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An Education almost smothers its knockout lead performance with smug caricature



There are some films that feature such a lively, intelligent lead performance at their center that they practically render moot any criticism of those films' shortcomings in other areas. In a sense, An Education is so thoroughly constructed around the flinty vulnerability of newcomer Carey Mulligan that it can almost be mistaken for a film of great quality. In fact, Mulligan alone seems to have an actual stance toward the material at hand, while virtually all other creative personnel are more than happy to let outsized caricature and period detail carry the day. Remove Mulligan, and An Education is a shoddy edifice indeed.

Based on Lynn Barber's memoir essay and adapted by the very busy Nick Hornby (High Fidelity; Fever Pitch), An Education depicts the post-adolescent rush of a 16-year-old suburban British girl in the 1960s, a still-green sophisticate-to-be who cannot wait to abandon dreary convention and dive headlong into Euro-Existential, capital-L Life. Unlike so many contemporaneous Nouvelle Vague dreamers, Jenny (Mulligan) gets what appears to be an opportunity to sever her school ties and swing. She meets the suave David (Peter Sarsgaard) by chance (maybe); he is nearly twice her age, shares her love for classical music, modern art and the Continental night life, and takes a shine to Jenny almost instantly.

Before long, David is whisking her away on overnight trips and causing her to miss school so she can receive a "real" education, far from the stuffy Oxford fast-track of her private schooling. Jenny even looks on with amazement as David schmoozes her uptight lower-middle-class parents (Alfred Molina and Cara Seymour) with some well-placed flattery and empty promises of financial support. As in many a female coming-of-age story, David at first seems so practically made to order that one could be forgiven for wondering whether he issued forth from Jenny's precocious imagination. He is indeed real, but naturally he is far less (or depending on your outlook, more) than meets the eye.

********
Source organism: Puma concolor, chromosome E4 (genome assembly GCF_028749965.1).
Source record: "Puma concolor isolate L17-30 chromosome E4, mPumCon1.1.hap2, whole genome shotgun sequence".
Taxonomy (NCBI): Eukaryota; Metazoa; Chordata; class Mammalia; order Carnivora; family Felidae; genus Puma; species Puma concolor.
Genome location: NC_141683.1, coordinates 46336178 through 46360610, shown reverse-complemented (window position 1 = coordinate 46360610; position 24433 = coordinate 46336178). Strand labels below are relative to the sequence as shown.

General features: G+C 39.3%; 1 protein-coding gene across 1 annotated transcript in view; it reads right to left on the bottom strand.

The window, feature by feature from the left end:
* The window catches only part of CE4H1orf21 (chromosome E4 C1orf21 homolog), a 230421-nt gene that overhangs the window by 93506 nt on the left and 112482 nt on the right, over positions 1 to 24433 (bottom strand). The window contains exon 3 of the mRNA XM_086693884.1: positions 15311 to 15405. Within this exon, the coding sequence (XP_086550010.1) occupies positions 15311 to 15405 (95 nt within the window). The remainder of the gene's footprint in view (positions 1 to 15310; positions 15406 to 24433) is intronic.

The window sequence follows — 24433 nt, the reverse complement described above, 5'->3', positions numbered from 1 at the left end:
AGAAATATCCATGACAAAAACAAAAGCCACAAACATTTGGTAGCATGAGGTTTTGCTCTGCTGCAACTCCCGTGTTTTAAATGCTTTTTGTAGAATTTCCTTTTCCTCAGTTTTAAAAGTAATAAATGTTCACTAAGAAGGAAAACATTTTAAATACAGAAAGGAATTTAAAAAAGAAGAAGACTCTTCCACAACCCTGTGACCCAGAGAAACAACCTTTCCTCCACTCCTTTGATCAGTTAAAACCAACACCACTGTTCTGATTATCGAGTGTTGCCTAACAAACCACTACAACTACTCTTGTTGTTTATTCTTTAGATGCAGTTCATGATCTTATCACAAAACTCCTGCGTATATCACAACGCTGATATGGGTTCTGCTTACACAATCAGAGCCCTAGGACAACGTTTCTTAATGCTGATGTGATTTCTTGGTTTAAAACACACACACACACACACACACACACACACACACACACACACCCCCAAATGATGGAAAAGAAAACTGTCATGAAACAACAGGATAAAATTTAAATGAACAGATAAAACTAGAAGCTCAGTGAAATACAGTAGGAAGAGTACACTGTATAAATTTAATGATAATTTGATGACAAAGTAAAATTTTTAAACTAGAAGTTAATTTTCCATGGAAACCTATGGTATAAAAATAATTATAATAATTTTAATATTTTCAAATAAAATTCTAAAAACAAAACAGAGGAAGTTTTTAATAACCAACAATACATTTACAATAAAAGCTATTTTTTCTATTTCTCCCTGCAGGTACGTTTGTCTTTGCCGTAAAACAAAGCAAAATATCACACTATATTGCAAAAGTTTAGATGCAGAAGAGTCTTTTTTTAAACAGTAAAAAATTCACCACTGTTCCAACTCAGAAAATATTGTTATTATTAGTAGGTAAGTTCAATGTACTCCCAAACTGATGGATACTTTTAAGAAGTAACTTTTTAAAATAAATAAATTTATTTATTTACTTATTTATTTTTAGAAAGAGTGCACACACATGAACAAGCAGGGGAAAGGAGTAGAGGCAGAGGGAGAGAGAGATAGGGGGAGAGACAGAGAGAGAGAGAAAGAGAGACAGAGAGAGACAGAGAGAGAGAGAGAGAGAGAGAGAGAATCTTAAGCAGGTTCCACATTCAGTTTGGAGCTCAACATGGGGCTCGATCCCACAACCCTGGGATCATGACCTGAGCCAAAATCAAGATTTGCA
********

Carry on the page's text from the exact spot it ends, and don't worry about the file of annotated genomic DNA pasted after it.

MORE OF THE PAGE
But that will be apparent to any viewer by about David's second appearance onscreen. Part of the problem with An Education is that, as constructed by Hornby and realized by Danish director Lone Scherfig (Italian For Beginners, the single least Dogmesque film the Dogme 95 movement ever produced), the film is uncertain in terms of perspective and point of view. Jenny's subjectivity is the crux of the narrative, and Mulligan's ability to convey the tenuous state of blossoming adulthood—from the imperfect but keener vantage point of a truly gifted, highly intelligent young woman—is not only pitch-perfect, it's practically a public service. (Since becoming the father of a girl, I've become acutely aware of the dearth of cinematic depictions of smart young girls and their struggles, at least ones where being smart isn't essentially portrayed as the problem itself.)

But An Education too often veers between occupying Jenny's vision—wise but fallible and rapidly coming into greater knowledge—and an ironic, almost condescending outside stance. How else to account for David's transparent lubriciousness, or Molina's thankless role as Jenny's father, happy to ship his daughter off to Oxford, or David, or whoever can provide the best bargain, as if she were some prize heifer? Most all of the supporting roles, such as Olivia Williams' starchy English teacher or Emma Thompson's Sunday Funnies turn as The Evil British School System, are similarly carved with a cudgel. Is Hornby constitutionally incapable of adapting his manchild mien to the creation of an actual female perspective? Is Scherfig's by-the-numbers middlebrow touch just content to fill in all of Jenny's negative space as serviceably as possible, so as "not to detract"?

Whatever the case, the result is that Jenny's intelligence is shadowed by a gargantuan obviousness, generated by the film itself. It has the inadvertent effect of undermining Jenny's POV, putting us too many unfair steps ahead of Jenny in her journey of self. More than likely, this owes to the almost reflexive desire of people in the film industry to flatter an audience's intelligence, pandering through a conspiratorial attitude of superiority to the story being told. But in the case of An Education, this vaguely sexist movieland glad-handing threatens to suffocate one of the year's finest performances beneath smug mannerist nonsense. As it happens, Carey Mulligan, like Jenny, proves smart enough to navigate these waters.


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